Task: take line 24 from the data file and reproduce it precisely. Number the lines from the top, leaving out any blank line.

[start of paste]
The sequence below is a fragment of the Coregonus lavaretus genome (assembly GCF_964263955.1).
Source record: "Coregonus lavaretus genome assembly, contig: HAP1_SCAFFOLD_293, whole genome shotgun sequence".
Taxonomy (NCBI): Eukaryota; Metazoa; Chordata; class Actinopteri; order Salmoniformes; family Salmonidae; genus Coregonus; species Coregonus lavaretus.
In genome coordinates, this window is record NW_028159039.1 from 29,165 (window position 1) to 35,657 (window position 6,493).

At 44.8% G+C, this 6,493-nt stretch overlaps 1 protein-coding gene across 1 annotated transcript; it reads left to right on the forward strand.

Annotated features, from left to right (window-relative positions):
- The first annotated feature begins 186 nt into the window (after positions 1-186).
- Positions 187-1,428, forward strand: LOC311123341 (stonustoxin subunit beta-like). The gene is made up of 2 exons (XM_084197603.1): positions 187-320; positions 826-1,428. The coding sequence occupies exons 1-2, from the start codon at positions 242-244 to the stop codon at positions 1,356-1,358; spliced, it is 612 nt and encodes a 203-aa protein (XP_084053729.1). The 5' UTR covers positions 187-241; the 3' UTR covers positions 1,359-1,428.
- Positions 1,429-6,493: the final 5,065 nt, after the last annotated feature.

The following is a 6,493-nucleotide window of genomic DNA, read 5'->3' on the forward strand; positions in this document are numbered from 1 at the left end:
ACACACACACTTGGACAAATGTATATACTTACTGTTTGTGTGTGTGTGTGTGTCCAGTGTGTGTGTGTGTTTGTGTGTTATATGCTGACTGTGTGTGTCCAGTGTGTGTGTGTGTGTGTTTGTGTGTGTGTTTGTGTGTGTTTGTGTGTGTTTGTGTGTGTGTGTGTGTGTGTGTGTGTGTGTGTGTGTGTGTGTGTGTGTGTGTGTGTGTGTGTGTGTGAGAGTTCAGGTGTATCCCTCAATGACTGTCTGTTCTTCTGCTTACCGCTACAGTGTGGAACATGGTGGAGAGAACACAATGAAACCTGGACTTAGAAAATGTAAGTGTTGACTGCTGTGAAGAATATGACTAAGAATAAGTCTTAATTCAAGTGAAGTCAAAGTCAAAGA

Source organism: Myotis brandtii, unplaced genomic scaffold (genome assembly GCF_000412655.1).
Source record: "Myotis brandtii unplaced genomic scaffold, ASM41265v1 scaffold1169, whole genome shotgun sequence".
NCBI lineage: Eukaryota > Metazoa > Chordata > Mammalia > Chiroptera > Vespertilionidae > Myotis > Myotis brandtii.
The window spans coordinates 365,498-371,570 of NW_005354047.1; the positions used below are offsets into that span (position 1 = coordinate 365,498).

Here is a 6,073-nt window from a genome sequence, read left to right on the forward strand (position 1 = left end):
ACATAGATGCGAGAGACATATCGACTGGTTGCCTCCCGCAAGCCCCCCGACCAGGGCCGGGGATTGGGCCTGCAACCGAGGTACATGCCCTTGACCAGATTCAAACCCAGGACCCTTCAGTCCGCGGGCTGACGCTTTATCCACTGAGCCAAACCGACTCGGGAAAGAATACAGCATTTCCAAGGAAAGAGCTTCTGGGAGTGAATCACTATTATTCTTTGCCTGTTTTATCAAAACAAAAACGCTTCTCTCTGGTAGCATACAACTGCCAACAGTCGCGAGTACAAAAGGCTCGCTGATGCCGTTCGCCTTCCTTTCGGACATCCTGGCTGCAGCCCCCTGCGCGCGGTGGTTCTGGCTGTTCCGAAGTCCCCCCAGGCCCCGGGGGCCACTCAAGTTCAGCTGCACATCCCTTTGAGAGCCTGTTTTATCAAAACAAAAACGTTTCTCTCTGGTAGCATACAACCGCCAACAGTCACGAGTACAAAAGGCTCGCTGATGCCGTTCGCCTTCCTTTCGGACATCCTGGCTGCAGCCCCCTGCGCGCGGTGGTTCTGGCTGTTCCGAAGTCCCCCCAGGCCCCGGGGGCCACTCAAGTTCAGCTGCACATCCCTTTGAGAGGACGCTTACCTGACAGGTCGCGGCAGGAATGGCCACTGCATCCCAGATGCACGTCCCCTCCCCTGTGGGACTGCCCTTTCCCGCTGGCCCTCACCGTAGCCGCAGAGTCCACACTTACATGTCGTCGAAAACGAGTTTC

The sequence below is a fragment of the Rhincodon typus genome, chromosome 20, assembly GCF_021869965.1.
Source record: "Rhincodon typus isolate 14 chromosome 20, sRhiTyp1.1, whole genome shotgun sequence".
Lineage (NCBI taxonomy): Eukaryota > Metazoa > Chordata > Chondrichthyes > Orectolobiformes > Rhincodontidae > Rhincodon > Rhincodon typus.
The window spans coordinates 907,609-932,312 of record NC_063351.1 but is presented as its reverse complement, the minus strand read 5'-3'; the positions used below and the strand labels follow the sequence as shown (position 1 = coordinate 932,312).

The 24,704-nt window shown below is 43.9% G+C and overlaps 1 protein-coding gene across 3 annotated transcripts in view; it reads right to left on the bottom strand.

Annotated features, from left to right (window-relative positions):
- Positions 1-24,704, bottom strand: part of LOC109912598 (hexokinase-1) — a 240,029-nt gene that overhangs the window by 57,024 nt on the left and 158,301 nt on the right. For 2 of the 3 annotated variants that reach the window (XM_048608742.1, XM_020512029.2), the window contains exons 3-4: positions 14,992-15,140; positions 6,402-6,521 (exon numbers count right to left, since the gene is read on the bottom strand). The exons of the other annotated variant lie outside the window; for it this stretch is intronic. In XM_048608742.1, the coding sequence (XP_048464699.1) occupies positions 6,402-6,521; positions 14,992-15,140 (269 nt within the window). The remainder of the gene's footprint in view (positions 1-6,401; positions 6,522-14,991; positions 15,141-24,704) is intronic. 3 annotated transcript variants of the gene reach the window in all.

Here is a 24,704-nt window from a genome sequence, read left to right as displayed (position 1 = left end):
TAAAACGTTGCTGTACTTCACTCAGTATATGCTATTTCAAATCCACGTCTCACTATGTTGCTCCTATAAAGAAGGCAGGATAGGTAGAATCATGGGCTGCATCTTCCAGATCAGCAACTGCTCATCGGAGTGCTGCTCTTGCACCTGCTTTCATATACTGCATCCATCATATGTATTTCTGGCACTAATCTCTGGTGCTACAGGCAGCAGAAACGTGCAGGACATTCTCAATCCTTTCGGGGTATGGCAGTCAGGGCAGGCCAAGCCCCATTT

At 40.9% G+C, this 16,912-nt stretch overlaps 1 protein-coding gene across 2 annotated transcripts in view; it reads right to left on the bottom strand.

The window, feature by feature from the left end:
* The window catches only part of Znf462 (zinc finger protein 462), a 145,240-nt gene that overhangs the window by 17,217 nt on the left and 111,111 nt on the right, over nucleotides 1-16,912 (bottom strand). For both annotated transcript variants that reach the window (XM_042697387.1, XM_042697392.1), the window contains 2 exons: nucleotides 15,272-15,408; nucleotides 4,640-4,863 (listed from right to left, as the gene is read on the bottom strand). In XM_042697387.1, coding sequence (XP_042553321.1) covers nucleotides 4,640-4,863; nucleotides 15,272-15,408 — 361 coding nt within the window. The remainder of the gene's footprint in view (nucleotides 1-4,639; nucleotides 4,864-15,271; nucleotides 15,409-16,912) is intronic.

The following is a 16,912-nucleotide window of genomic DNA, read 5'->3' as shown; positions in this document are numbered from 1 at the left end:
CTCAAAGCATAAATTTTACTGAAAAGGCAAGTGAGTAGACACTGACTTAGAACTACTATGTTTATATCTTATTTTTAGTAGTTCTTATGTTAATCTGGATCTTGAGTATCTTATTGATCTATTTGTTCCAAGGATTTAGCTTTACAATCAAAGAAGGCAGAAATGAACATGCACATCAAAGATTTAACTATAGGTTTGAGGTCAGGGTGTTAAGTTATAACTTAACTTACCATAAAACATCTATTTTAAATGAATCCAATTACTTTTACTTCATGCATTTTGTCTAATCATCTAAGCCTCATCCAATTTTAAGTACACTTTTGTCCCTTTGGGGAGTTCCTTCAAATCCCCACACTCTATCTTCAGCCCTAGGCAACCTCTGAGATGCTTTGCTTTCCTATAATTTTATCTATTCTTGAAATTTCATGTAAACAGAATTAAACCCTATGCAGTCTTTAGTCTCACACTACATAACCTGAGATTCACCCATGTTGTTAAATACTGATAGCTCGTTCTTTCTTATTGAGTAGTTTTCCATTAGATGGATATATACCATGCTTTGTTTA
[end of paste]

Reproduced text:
- Positions 1-24,704, bottom strand: part of LOC109912598 (hexokinase-1) — a 240,029-nt gene that overhangs the window by 57,024 nt on the left and 158,301 nt on the right. For 2 of the 3 annotated variants that reach the window (XM_048608742.1, XM_020512029.2), the window contains exons 3-4: positions 14,992-15,140; positions 6,402-6,521 (exon numbers count right to left, since the gene is read on the bottom strand). The exons of the other annotated variant lie outside the window; for it this stretch is intronic. In XM_048608742.1, the coding sequence (XP_048464699.1) occupies positions 6,402-6,521; positions 14,992-15,140 (269 nt within the window). The remainder of the gene's footprint in view (positions 1-6,401; positions 6,522-14,991; positions 15,141-24,704) is intronic. 3 annotated transcript variants of the gene reach the window in all.